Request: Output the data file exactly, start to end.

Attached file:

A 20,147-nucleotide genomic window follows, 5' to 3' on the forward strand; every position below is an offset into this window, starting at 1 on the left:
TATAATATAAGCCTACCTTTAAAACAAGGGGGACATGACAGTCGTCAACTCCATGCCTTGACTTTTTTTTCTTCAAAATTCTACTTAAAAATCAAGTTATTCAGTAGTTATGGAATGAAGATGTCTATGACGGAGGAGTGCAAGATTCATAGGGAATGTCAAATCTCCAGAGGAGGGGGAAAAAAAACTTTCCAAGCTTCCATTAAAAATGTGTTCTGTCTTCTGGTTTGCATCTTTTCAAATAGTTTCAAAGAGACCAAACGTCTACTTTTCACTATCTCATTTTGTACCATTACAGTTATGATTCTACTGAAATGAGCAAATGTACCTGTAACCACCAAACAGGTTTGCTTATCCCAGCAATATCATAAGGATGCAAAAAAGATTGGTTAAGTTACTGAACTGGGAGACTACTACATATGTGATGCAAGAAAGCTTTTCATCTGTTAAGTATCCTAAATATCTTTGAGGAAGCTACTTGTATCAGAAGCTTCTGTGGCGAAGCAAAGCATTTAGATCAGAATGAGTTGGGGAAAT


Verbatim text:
A 20,147-nucleotide genomic window follows, 5' to 3' on the forward strand; every position below is an offset into this window, starting at 1 on the left:
TATAATATAAGCCTACCTTTAAAACAAGGGGGACATGACAGTCGTCAACTCCATGCCTTGACTTTTTTTTCTTCAAAATTCTACTTAAAAATCAAGTTATTCAGTAGTTATGGAATGAAGATGTCTATGACGGAGGAGTGCAAGATTCATAGGGAATGTCAAATCTCCAGAGGAGGGGGAAAAAAAACTTTCCAAGCTTCCATTAAAAATGTGTTCTGTCTTCTGGTTTGCATCTTTTCAAATAGTTTCAAAGAGACCAAACGTCTACTTTTCACTATCTCATTTTGTACCATTACAGTTATGATTCTACTGAAATGAGCAAATGTACCTGTAACCACCAAACAGGTTTGCTTATCCCAGCAATATCATAAGGATGCAAAAAAGATTGGTTAAGTTACTGAACTGGGAGACTACTACATATGTGATGCAAGAAAGCTTTTCATCTGTTAAGTATCCTAAATATCTTTGAGGAAGCTACTTGTATCAGAAGCTTCTGTGGCGAAGCAAAGCATTTAGATCAGAATGAGTTGGGGAAAT